A lot of things change after the death of a spouse, and adjusting to a new income is no small task. Especially if your loved one was the primary breadwinner, your financial situation probably looks very different. To help ease the transition, let’s explore how to sort through your new income and financial standing, starting with making sure you’re receiving all the funds you’re entitled to.
When you’re getting a handle on your finances, it’s important to fully understand how much you have coming in. Along with looking into the worth of “static” assets like your home, explore recurring income sources like:
- Social Security benefits. If your spouse worked and earned an income, you’re likely eligible for Social Security benefits. Survivors can receive full benefits at full retirement age (get the details here) or reduced benefits at age 60. Contact the Social Security Administration for information and talk to a financial advisor about withdrawal strategies that make sense for you.
- Pension plans. If your spouse had a retirement pension plan, you may be eligible for survivor benefits now or when you retire. Contact their employer for details.
- Life insurance benefits. If your spouse had a life insurance policy (one they purchased via an employer or through a union), you’re likely entitled to the payout. You may receive a lump sum or have the option for regular installments.
- Income from leases. Are there outstanding rental agreements or land leases? Take some time to understand the terms and how much you’ll earn from them.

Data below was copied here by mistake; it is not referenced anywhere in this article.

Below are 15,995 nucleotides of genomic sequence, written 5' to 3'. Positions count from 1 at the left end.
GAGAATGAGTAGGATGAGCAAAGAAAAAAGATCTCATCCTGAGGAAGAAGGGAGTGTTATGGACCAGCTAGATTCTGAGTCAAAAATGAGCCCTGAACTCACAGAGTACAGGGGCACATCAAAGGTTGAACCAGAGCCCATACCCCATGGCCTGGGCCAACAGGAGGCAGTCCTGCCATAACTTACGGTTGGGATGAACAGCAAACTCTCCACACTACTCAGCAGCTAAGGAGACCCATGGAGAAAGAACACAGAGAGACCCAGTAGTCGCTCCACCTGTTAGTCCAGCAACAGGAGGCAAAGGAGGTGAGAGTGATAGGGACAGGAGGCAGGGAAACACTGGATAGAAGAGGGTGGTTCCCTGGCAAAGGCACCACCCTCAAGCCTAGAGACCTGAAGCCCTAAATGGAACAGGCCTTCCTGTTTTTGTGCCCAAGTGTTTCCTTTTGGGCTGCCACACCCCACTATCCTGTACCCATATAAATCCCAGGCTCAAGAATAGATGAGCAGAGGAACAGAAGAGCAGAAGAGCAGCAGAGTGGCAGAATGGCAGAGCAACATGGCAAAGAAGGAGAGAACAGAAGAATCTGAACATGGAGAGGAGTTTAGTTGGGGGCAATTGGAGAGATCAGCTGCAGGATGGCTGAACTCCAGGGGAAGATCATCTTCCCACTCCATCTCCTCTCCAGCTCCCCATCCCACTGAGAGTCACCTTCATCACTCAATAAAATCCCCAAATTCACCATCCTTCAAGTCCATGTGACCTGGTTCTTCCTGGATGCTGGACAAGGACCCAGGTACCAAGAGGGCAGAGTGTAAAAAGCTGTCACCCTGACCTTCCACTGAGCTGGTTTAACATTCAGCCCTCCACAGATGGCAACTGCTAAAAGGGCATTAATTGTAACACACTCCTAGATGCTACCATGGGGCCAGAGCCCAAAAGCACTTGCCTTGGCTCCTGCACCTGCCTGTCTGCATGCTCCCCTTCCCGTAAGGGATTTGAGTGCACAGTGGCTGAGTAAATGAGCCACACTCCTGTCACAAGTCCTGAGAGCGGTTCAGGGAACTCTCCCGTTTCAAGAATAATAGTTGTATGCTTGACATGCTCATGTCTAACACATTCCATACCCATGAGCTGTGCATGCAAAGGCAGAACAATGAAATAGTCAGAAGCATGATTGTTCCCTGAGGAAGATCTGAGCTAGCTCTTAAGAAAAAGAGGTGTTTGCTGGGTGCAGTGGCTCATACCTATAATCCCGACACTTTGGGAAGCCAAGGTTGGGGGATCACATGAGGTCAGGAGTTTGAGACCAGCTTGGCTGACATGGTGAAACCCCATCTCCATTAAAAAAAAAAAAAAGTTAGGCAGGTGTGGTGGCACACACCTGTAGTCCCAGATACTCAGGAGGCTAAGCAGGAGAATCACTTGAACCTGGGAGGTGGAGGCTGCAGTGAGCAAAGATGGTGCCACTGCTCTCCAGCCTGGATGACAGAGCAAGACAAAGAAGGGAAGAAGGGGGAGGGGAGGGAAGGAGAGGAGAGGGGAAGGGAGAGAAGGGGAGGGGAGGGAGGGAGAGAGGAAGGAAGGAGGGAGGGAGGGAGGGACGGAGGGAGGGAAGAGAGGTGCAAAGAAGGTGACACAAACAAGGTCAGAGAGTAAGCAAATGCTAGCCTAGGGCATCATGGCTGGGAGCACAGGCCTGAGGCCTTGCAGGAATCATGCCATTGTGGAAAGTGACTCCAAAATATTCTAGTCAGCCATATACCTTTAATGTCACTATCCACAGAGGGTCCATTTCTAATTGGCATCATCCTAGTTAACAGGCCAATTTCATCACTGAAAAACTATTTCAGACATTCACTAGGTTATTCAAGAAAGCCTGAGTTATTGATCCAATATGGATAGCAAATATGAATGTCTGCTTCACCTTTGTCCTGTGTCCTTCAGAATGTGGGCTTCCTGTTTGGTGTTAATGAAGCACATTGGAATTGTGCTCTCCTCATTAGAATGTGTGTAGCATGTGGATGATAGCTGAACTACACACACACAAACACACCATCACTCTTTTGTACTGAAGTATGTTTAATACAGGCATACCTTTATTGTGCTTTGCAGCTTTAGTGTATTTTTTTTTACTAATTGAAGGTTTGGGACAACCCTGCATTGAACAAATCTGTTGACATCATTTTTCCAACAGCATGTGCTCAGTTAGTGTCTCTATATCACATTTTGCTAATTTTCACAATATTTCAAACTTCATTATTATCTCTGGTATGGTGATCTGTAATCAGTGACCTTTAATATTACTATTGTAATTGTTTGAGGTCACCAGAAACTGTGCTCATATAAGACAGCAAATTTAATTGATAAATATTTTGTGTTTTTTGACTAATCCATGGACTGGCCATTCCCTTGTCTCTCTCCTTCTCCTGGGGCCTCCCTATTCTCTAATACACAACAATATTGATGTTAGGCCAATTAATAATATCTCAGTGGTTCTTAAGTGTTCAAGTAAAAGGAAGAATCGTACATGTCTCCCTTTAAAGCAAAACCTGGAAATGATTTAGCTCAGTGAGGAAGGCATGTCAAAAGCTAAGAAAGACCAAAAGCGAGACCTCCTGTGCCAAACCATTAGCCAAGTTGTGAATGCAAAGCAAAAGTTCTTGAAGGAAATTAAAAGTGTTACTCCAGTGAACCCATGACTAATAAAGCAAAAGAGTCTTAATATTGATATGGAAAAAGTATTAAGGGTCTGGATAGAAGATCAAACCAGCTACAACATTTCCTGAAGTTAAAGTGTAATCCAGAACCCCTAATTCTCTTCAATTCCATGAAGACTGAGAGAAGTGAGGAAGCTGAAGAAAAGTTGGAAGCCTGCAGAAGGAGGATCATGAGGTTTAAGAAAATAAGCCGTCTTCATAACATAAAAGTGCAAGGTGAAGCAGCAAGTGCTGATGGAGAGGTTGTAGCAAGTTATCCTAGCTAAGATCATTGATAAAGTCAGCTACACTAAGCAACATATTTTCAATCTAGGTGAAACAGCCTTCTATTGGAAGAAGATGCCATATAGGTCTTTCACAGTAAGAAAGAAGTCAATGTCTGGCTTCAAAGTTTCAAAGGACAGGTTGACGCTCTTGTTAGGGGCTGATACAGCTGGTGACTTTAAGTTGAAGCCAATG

- Salary. If you already work, this one’s easy to figure in. If you’re starting a new job, looking at your other income sources that can help you understand whether you need to work full time or part time, what sort of salary to aim for, etc.
Once you know how much you’ll be receiving each month, you can start setting up your budget. Take a look at our blog, “Establishing a Budget: 8 Tips to Set and Achieve Your Budget Goals,” for a step-by-step guide for instituting a budget that works for you.
As you think through things like fixed and variable expenses, retirement savings, and emergency funds, it’s also a good time to check in with your spending. Does your current financial state call for some cutbacks? Or maybe it’s just time to evaluate your priorities. For example, if you’re living alone, you might consider moving to a smaller home in the future and adding more funds to your retirement savings if they seem a little low.
It’s also wise to make sure to stop payments to memberships your spouse used but that you don’t need. For example, is there a gym or golf membership that needs to be canceled? How about magazine subscriptions or cell phone contracts? It may take some time to sort through everything, but it’s an important step in taking control of your finances.
In the end, you’ll have a comprehensive understanding of what’s coming in, what’s going out, and where you’re headed long-term.
Need more help sorting through your finances after losing a spouse? Our ebook, “What to Do When Your Spouse Dies,” can guide you through the process. Or feel free to reach out—we’re always here to help.